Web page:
science fiction novel by John Barnes, the sequel to The Duke of Uranium. * * * 3/4
SPOILER ALERT (for the previous story)
In our previous episode, Jak Jinnaka, our 37th century budding James Bond, helped Psim Confinalez, the Duke Of Uranium, overthrow the previous Duke, Psim's brother Pukh. Toktru, Jak had the help of his toves Dujuv, Myx, Phrysaba, Pabrino, and his new Rubahy tove Shadow on the Frost. Trouble is, intrepid reporter Mreek Sinda turned Jak's exploits into a docudrama that gave Jak all ofthe credit. His friends were a bit miffed but got over it.
Now, Jak and his best tove Dujuv had spent more time getting into trouble in gen school than they did studying, and when all was said and done, their low grades kept them out of the Public Service Academy, the road to greater things on the Hive, the large, militarily dominant L5 habitat that is their home. The Duke's gratitude led to his sponsoring Jak and Dujuv to the PSA. The government of the Hive likes to help out friendly governments.
So, at the beginning of the story, Jak and Dujuv have completed two years at the PSA. Jak is still not paying attention (he despises ethnography), and regularly gets into trouble, usually dragging Dujuv along with him. For a summer activity, they caused an interplanetary incident, taping a religious ritual on Venus that happened to make them a lot of money when they sold it, but giving the Venereans "fans" that they decidedly did not want. Jak escapes expulsion when he agrees to the Dean's demand for a Junior Project that will take him away until things calm down.
If you recall the previous story, Jak's demmy Sesh turned out to be Princess Shyf of the Greenworld, one of the immense collection of space habitats at Earth's L4 Point called the Aerie. Jak's exploits in TDoU also led to his rescuing Shyf from the clutches of Pukh Confinalez. After his meeting with the Dean, Jak suddenly receives a call from the princess, asking for Jak to come to the Greenworld and do a little dirty work for her. And bring her old toves Dujuv and Myx along for company. Intrigue of this sort was exactly what the PSA was created for, and the Dean heartily approves the project.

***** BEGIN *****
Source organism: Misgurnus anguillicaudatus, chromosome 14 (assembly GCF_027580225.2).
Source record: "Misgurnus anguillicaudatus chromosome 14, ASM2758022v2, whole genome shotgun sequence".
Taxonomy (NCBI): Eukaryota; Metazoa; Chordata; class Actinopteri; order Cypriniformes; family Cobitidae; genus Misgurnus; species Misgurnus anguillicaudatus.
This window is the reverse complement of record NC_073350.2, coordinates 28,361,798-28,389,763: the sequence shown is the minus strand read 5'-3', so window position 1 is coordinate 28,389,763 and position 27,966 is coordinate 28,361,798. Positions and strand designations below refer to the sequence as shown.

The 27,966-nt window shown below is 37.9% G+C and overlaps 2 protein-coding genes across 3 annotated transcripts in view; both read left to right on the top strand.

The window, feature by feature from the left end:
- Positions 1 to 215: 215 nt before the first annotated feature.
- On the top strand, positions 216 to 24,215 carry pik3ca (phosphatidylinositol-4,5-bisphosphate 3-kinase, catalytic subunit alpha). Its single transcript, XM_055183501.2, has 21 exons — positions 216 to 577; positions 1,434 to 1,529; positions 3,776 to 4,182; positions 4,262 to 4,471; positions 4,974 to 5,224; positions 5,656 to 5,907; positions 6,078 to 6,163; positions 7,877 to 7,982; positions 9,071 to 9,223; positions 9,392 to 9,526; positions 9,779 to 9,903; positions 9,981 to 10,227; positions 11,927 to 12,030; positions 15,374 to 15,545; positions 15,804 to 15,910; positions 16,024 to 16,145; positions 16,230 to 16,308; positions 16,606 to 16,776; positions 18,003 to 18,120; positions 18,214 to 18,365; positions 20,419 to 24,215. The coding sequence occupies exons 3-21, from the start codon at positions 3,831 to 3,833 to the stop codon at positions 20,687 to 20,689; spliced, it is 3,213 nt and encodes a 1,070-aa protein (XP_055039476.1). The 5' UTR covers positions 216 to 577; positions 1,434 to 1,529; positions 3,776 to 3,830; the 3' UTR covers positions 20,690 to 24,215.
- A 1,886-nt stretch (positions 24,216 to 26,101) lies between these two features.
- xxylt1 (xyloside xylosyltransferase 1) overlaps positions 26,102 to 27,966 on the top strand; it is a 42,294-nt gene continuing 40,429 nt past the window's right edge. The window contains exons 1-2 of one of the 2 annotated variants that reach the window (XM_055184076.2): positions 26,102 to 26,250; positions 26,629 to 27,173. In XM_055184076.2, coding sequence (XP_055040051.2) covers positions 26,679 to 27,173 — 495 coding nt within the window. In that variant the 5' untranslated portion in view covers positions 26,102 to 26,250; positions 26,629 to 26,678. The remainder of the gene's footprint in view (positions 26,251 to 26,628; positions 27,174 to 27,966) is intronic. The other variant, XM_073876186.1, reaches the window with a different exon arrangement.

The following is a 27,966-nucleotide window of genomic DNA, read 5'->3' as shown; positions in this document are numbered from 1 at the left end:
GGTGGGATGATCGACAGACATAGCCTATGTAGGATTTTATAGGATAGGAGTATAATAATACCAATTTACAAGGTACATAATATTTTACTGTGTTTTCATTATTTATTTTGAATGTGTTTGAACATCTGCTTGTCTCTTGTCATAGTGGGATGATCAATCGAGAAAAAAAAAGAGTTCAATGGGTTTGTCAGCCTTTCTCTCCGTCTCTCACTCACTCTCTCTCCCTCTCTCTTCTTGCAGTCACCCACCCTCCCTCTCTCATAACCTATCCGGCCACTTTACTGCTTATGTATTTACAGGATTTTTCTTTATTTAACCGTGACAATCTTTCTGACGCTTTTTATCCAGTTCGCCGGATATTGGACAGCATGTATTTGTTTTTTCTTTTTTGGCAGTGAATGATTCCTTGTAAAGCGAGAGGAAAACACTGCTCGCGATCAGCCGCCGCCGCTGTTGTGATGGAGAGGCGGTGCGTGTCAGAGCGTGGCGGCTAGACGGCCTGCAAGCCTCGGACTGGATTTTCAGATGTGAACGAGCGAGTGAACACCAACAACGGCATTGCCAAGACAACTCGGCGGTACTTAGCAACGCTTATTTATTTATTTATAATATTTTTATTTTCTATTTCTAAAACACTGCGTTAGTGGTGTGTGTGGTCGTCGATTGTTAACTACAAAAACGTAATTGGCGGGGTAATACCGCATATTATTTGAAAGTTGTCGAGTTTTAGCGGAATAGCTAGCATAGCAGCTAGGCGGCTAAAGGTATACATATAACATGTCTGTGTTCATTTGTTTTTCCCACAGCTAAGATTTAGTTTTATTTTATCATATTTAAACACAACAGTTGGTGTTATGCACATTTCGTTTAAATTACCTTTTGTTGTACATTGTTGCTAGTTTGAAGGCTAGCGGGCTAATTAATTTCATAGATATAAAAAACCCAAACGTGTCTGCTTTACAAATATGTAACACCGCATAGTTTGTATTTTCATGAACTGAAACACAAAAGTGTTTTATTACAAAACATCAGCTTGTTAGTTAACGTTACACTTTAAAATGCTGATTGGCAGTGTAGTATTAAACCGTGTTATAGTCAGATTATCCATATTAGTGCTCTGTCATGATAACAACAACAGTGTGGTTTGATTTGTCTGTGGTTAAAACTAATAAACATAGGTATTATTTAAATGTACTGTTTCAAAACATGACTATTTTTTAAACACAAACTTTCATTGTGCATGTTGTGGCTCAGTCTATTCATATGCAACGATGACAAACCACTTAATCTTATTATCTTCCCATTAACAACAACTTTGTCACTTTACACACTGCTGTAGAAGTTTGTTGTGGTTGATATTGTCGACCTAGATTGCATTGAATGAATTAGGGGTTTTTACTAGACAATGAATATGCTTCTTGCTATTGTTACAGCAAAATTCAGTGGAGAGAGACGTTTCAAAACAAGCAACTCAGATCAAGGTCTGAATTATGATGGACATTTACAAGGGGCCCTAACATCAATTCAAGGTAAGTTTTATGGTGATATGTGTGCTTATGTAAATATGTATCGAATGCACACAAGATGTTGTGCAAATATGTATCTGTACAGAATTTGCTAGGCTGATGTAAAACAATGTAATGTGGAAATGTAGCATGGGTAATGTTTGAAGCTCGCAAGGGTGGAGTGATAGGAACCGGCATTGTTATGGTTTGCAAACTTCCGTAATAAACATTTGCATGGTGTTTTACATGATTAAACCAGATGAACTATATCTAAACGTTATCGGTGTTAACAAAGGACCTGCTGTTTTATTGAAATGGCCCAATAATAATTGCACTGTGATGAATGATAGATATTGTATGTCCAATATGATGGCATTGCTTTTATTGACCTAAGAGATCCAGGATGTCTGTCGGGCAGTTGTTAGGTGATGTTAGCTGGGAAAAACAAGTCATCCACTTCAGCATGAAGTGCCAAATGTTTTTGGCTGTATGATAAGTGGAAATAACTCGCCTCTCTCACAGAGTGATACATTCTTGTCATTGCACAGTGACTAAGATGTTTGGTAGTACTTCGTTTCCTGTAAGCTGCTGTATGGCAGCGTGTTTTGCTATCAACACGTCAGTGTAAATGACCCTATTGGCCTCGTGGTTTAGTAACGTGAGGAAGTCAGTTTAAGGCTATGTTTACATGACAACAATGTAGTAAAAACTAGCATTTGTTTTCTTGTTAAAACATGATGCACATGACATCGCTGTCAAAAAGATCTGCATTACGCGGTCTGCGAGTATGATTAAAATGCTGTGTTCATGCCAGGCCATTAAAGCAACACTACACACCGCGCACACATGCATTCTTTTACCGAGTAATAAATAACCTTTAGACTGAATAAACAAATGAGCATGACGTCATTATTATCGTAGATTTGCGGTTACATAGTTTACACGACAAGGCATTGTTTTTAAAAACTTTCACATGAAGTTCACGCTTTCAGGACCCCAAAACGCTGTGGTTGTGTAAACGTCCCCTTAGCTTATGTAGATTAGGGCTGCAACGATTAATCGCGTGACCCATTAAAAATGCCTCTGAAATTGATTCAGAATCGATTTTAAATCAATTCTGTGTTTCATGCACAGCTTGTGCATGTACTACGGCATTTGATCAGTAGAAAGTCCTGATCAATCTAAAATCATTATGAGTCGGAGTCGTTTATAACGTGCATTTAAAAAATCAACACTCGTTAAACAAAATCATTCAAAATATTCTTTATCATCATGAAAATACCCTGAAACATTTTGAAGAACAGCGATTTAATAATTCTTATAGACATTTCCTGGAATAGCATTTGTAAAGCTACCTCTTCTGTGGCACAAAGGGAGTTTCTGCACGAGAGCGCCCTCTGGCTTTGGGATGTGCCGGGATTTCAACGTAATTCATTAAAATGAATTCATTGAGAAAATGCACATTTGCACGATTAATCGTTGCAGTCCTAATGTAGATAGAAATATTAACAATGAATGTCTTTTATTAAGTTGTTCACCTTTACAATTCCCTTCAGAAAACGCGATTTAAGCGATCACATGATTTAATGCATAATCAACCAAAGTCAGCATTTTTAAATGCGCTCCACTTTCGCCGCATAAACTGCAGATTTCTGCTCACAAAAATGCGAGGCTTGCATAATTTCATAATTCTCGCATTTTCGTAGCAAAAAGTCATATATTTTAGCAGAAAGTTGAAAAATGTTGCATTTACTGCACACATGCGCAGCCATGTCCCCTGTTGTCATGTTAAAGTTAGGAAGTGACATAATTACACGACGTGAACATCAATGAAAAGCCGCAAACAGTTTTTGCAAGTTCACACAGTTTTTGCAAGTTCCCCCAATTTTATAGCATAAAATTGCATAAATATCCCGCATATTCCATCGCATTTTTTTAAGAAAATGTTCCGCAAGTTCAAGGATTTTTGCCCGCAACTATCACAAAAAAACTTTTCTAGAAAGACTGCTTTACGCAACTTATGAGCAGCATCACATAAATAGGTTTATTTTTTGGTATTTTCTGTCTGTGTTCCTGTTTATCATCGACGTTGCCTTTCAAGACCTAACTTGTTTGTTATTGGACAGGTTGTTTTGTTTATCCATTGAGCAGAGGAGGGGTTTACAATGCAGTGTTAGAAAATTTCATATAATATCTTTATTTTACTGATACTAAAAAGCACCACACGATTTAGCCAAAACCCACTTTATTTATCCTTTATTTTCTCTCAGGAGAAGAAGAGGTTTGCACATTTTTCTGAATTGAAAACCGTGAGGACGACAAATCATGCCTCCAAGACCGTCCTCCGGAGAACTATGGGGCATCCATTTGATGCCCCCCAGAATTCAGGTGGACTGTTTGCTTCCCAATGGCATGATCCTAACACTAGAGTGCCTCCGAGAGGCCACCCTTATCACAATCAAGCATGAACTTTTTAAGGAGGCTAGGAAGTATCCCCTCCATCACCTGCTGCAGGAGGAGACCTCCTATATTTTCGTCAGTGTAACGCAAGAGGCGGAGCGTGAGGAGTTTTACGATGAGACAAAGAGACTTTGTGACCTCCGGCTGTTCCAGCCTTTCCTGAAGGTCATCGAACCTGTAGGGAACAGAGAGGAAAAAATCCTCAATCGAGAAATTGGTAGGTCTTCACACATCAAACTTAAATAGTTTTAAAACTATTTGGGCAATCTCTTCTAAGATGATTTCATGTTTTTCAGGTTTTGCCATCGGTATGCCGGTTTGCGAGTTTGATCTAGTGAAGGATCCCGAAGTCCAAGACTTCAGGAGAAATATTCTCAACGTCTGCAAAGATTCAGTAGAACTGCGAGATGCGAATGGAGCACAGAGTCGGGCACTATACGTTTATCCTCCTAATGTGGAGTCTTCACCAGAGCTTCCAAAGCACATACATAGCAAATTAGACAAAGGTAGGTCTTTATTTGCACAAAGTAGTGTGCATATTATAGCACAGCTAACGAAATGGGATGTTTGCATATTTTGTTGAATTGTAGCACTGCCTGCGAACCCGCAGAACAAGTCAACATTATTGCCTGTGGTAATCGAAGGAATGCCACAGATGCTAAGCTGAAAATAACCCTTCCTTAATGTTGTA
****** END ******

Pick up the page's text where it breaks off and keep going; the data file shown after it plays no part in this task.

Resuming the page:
Well, Jak, Dujuv, and Myx arrive at Greenworld to discover that the message was faked. Nevertheless, they're there, and the Princess's intelligence chief gives them the choice of house arrest, or entering the Princess's service as part of the Palace Guard.
Princess Shyf turns out to be something other than the fun-loving demmy that Jak remembered from gen school. The Palace Guard is a place she puts her rivals to hobble them. And humiliate them at the same time. Psychological conditioning makes the Princess's distant cousins (and now Jak and Dujuv) adore and desire her. So, for the Palace guard, "service" is a verb, masen?. But Jak and Dujuv manage to extract themselves from their unfortunate plight when they thwart an assasination attempt of the King. They are sent to clear up a little labor unrest among miners on Mercury. This situation turns out to be just as bad, in a somewhat more conventional way. What happens? You'll just have to read the book.
I find it impossible to give a rating below * * * 1/2 to a book I read in one sitting, staying up until 4:30 am to do so and making myself late for work the next day. Still, A Princess of the Aerie is weaker than The Duke of Uranium. For one thing, it leans heavily on the events of the previous story. Barnes includes all of the elements that made that novel successful, but they just don't seem to hold together as well. Some of the scenes are really weak links between the various plot phases.
Still, A Princess of the Aerie is worth reading at least once. Barnes portrays Jak's universe just as vividly as before, and develops it some more. Jak grows up, a little bit at least, even if he alienates most of his friends in the process. Jak's experiences plant the seeds of a social conscience in his mind. Yes, a conscience in Jak Jinnaka. If you thought you had seen the solar system's seamy underbelly in The Duke of Uranium, you are in for a shock. Things are decidedly seamier in A Princess of the Aerie.